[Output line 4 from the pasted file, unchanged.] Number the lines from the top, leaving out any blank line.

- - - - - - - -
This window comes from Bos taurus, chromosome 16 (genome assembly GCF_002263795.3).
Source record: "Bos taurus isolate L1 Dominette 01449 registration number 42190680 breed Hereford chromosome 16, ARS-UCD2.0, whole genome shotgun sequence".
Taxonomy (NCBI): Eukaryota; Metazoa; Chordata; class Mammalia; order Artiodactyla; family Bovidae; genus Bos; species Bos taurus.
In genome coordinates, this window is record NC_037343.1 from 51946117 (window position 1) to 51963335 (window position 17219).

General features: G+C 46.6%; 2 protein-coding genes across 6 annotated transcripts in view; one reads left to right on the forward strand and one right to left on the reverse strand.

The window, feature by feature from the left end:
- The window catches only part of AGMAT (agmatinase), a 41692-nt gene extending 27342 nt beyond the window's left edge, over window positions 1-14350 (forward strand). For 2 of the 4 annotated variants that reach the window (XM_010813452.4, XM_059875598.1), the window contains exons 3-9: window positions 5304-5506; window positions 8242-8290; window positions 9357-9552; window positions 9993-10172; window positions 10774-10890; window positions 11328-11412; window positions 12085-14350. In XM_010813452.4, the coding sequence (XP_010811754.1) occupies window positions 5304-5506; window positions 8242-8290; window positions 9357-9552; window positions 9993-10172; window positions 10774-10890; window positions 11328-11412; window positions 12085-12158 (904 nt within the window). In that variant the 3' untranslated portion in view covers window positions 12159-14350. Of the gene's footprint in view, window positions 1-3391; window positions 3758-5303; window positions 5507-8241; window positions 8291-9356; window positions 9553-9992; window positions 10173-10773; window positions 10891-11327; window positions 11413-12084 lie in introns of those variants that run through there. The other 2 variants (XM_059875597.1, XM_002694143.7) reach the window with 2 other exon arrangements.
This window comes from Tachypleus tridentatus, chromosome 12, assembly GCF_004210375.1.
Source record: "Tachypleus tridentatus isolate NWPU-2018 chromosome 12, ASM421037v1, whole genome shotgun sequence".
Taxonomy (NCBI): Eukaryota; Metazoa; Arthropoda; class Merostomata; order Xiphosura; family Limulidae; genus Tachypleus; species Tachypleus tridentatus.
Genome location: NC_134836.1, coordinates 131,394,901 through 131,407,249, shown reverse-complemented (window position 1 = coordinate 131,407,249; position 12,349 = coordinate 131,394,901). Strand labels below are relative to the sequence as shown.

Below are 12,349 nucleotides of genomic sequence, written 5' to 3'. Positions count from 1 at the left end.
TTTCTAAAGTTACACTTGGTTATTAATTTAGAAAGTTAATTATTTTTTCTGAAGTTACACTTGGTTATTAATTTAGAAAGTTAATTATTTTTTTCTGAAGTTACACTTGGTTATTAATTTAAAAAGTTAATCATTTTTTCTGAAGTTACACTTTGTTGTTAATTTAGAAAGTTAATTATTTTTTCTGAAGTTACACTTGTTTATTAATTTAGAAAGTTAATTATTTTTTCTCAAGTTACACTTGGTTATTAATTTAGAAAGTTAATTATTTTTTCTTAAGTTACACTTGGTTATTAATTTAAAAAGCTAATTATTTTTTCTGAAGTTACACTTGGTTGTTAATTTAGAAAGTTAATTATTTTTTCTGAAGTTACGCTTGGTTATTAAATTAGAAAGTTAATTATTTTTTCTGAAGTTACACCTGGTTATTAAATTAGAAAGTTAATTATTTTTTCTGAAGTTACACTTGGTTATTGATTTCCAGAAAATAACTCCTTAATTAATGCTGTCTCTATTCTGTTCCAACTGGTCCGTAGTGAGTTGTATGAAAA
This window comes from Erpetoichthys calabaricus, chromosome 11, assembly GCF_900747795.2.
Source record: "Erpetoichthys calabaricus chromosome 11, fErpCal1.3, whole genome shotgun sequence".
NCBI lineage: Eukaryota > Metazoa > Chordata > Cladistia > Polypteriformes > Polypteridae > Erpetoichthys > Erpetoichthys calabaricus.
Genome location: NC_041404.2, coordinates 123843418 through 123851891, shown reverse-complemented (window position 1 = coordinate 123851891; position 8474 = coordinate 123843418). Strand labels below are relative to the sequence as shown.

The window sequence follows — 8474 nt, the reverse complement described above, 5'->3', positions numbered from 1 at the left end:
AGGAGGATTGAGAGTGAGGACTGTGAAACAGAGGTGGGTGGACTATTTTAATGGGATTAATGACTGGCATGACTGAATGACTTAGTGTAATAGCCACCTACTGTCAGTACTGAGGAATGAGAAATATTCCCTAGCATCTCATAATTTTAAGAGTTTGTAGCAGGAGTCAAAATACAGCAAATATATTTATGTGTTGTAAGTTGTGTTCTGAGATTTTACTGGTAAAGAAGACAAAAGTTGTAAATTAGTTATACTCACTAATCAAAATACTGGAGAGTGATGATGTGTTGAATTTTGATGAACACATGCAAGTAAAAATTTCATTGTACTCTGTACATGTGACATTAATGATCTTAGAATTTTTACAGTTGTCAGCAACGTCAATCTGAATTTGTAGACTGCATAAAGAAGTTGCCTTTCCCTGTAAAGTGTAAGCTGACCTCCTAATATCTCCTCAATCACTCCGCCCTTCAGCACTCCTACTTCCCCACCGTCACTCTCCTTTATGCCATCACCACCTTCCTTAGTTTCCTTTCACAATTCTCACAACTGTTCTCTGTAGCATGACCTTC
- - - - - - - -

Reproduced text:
In genome coordinates, this window is record NC_037343.1 from 51946117 (window position 1) to 51963335 (window position 17219).